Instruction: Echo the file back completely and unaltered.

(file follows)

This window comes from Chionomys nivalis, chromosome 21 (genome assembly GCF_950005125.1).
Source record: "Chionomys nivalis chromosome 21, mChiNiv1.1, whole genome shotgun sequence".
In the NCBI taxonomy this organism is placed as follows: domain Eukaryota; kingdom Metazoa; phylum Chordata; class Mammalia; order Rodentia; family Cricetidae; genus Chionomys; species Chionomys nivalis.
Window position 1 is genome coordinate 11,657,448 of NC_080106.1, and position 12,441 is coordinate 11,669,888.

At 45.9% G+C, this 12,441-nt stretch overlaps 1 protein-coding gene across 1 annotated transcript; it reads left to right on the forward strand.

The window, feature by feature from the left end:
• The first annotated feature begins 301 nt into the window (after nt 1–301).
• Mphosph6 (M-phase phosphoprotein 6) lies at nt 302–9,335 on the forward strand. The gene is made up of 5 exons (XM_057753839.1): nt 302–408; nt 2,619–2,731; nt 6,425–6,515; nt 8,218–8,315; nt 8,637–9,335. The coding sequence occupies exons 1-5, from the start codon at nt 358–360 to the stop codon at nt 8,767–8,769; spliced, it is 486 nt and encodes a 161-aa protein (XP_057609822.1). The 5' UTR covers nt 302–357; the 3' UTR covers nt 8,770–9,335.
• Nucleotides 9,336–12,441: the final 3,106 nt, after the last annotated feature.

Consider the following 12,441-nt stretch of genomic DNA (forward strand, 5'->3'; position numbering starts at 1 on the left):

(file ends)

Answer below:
This window comes from Chionomys nivalis, chromosome 21 (genome assembly GCF_950005125.1).
Source record: "Chionomys nivalis chromosome 21, mChiNiv1.1, whole genome shotgun sequence".
In the NCBI taxonomy this organism is placed as follows: domain Eukaryota; kingdom Metazoa; phylum Chordata; class Mammalia; order Rodentia; family Cricetidae; genus Chionomys; species Chionomys nivalis.
Window position 1 is genome coordinate 11,657,448 of NC_080106.1, and position 12,441 is coordinate 11,669,888.

At 45.9% G+C, this 12,441-nt stretch overlaps 1 protein-coding gene across 1 annotated transcript; it reads left to right on the forward strand.

The window, feature by feature from the left end:
• The first annotated feature begins 301 nt into the window (after nt 1–301).
• Mphosph6 (M-phase phosphoprotein 6) lies at nt 302–9,335 on the forward strand. The gene is made up of 5 exons (XM_057753839.1): nt 302–408; nt 2,619–2,731; nt 6,425–6,515; nt 8,218–8,315; nt 8,637–9,335. The coding sequence occupies exons 1-5, from the start codon at nt 358–360 to the stop codon at nt 8,767–8,769; spliced, it is 486 nt and encodes a 161-aa protein (XP_057609822.1). The 5' UTR covers nt 302–357; the 3' UTR covers nt 8,770–9,335.
• Nucleotides 9,336–12,441: the final 3,106 nt, after the last annotated feature.

Consider the following 12,441-nt stretch of genomic DNA (forward strand, 5'->3'; position numbering starts at 1 on the left):